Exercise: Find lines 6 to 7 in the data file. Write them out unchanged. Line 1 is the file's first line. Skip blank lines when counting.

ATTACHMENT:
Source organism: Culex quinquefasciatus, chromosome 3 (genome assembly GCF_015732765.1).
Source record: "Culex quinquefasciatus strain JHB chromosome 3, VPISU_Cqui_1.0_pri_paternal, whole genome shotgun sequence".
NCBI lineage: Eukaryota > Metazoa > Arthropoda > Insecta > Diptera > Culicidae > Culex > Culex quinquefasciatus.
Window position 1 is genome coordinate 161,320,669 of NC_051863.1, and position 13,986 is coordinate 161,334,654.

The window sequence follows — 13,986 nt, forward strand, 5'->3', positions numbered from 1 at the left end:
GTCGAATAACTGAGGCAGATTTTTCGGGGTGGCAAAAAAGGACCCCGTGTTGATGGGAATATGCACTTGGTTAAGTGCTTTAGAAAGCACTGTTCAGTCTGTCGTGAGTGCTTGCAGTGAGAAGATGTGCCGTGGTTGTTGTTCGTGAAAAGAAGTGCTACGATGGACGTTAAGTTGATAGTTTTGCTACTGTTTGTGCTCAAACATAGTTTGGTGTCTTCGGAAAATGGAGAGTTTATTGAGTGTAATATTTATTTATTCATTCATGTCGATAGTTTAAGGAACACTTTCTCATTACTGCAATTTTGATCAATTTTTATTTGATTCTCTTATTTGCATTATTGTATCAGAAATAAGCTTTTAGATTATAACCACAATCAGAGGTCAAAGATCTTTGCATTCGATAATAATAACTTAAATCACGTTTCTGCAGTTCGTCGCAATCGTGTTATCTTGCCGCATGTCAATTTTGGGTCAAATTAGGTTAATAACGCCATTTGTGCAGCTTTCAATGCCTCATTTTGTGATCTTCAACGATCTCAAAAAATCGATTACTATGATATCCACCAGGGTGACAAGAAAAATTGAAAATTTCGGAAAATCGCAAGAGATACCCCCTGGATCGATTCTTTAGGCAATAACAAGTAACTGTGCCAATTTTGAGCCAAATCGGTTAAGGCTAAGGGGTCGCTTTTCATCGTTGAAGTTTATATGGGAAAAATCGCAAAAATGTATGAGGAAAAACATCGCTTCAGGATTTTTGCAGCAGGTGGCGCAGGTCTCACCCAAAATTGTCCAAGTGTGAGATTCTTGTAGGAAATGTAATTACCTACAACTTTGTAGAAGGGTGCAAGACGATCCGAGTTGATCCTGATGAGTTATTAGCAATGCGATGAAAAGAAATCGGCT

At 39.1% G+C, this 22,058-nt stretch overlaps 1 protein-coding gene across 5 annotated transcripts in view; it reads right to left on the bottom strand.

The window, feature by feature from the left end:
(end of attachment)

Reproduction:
GTCGAATAACTGAGGCAGATTTTTCGGGGTGGCAAAAAAGGACCCCGTGTTGATGGGAATATGCACTTGGTTAAGTGCTTTAGAAAGCACTGTTCAGTCTGTCGTGAGTGCTTGCAGTGAGAAGATGTGCCGTGGTTGTTGTTCGTGAAAAGAAGTGCTACGATGGACGTTAAGTTGATAGTTTTGCTACTGTTTGTGCTCAAACATAGTTTGGTGTCTTCGGAAAATGGAGAGTTTATTGAGTGTAATATTTATTTATTCATTCATGTCGATAGTTTAAGGAACACTTTCTCATTACTGCAATTTTGATCAATTTTTATTTGATTCTCTTATTTGCATTATTGTATCAGAAATAAGCTTTTAGATTATAACCACAATCAGAGGTCAAAGATCTTTGCATTCGATAATAATAACTTAAATCACGTTTCTGCAGTTCGTCGCAATCGTGTTATCTTGCCGCATGTCAATTTTGGGTCAAATTAGGTTAATAACGCCATTTGTGCAGCTTTCAATGCCTCATTTTGTGATCTTCAACGATCTCAAAAAATCGATTACTATGATATCCACCAGGGTGACAAGAAAAATTGAAAATTTCGGAAAATCGCAAGAGATACCCCCTGGATCGATTCTTTAGGCAATAACAAGTAACTGTGCCAATTTTGAGCCAAATCGGTTAAGGCTAAGGGGTCGCTTTTCATCGTTGAAGTTTATATGGGAAAAATCGCAAAAATGTATGAGGAAAAACATCGCTTCAGGATTTTTGCAGCAGGTGGCGCAGGTCTCACCCAAAATTGTCCAAGTGTGAGATTCTTGTAGGAAATGTAATTACCTACAACTTTGTAGAAGGGTGCAAGACGATCCGAGTTGATCCTGATGAGTTATTAGCAATGCGATGAAAAGAAATCGGCT

At 39.1% G+C, this 22,058-nt stretch overlaps 1 protein-coding gene across 5 annotated transcripts in view; it reads right to left on the bottom strand.